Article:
In stark contrast to the Braebury Development decision described below, each lease also contained a clause stating that “there shall be an abatement of rent and additional rent if the force majeure provisions of [the force majeure clause] are applicable . . .”

From March 17, 2020 to Aug. 11, 2020, the tenants were unable to use their respective leased premises as they intended due to “lockdowns” ordered by various levels of government impacting the Windsor-Essex County area. Both school boards paid rent to the landlord at the beginning of the “lockdown” period, but subsequently provided notice to the landlord that rent was abated pursuant to the force majeure clause and ceased to pay rent for the remainder of the “lockdown”.

The Court found that the closure of businesses and facilities in response to the COVID-19 pandemic during the above-noted “lockdown” period was a force majeure event. This event prevented the landlord from providing the leased premises for its contracted use and the landlord was therefore unable to comply with a term of the lease. Thus, the Court found, that (a) the landlord was excused from its contractual obligation to provide the leased space to the school boards, and (b) the tenants were excused from paying rent during the aforementioned “lockdown” period.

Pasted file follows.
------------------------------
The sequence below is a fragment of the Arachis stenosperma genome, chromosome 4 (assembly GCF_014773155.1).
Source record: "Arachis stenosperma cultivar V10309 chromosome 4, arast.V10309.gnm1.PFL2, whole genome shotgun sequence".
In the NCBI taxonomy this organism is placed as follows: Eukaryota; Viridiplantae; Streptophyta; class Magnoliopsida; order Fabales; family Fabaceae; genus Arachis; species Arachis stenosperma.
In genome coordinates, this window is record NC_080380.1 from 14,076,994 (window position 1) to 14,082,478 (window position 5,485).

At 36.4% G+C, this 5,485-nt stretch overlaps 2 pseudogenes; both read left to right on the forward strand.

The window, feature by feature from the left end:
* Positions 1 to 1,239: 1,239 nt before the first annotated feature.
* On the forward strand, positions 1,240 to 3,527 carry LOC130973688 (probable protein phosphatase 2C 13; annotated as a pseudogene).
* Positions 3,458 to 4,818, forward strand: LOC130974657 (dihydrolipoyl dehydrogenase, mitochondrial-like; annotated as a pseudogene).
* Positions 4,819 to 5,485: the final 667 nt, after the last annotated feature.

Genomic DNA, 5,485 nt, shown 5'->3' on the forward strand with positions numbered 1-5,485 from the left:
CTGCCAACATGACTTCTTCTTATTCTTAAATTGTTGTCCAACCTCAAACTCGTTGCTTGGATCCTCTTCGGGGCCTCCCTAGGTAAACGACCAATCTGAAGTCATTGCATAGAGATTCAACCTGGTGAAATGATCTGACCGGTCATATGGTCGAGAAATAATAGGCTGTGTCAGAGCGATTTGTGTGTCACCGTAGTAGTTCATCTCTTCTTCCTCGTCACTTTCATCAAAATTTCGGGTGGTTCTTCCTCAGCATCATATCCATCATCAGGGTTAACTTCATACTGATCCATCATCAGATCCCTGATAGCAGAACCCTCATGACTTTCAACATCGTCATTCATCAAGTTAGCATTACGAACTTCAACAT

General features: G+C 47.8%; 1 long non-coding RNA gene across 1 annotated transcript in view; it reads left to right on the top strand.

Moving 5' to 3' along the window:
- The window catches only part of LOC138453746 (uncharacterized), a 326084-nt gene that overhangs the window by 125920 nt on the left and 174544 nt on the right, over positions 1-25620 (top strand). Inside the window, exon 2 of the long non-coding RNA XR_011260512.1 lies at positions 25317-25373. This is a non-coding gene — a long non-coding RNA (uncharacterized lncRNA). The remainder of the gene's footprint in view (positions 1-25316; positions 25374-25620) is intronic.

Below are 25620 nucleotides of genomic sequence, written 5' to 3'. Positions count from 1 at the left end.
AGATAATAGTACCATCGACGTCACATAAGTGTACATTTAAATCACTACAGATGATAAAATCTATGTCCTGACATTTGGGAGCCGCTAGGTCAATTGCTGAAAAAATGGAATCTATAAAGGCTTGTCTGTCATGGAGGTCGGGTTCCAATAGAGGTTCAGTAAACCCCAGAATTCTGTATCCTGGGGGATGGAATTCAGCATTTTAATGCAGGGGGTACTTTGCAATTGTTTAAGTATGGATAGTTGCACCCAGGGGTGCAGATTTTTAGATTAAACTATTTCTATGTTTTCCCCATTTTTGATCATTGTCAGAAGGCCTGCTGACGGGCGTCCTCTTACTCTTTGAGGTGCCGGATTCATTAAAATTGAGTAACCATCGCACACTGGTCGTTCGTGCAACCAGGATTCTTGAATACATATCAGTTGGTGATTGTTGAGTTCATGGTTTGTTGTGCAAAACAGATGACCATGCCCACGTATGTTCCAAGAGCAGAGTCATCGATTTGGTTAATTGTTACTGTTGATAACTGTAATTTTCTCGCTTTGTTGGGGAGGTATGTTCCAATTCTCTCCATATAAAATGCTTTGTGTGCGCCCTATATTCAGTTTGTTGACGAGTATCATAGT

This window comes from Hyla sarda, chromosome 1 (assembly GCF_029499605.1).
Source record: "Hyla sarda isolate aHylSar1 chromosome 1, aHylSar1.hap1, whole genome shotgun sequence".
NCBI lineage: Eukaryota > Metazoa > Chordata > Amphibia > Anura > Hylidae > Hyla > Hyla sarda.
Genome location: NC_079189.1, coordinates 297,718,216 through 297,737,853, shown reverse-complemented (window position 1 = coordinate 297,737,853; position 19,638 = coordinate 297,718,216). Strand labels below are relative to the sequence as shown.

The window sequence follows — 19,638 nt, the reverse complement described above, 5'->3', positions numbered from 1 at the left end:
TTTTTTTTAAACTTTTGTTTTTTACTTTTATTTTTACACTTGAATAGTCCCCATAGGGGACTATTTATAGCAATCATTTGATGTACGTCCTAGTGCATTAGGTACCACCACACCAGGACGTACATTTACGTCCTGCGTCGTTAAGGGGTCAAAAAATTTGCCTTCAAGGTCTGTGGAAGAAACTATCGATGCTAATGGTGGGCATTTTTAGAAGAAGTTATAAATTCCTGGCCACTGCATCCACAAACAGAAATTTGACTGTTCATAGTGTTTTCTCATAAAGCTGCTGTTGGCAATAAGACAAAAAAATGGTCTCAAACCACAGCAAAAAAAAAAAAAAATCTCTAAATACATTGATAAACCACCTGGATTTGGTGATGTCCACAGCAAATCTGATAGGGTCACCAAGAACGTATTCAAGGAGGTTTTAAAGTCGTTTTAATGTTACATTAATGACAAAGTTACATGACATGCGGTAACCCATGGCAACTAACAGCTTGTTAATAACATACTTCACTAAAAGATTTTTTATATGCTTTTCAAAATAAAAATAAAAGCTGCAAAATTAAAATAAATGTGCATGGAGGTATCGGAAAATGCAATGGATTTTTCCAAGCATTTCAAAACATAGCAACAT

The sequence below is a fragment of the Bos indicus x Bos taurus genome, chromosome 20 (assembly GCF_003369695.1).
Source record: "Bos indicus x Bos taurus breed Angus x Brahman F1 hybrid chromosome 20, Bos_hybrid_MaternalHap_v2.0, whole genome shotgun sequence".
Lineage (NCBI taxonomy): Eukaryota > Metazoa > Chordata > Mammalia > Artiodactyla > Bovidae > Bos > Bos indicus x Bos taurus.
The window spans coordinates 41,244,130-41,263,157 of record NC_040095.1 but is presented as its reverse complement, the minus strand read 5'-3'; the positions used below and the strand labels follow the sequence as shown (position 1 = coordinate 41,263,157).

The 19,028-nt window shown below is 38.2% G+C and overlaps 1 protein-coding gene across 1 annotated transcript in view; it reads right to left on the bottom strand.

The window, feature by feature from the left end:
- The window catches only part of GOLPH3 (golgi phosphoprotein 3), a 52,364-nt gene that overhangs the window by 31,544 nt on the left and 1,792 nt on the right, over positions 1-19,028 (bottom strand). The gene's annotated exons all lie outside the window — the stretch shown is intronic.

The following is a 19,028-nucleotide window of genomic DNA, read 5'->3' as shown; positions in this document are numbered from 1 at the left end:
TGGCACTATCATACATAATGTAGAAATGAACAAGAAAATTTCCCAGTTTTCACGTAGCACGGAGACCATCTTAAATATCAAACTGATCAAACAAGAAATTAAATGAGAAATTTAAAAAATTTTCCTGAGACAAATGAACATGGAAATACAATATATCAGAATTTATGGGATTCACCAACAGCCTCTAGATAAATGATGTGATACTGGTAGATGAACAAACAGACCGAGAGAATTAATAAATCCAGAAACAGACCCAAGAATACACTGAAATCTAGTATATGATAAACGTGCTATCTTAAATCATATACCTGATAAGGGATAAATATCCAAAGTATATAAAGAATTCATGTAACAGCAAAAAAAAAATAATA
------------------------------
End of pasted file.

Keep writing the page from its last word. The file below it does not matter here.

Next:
The Court’s analysis in Windsor-Essex did not include any discussion on the doctrine of frustration as the lease provided the tenant with a complete contractual remedy such that it was unnecessary for the tenant to rely on frustration.

Braebury Development

In Braebury Development, the defendant tenant operated a retail store in premises leased from the plaintiff landlord. The parties’ lease contained a force majeure clause which excused the parties from certain obligations under the lease if the party was prevented from performing such obligations or hindered by “restrictive governmental laws or regulations” or other reason “of a like nature” beyond the party’s control.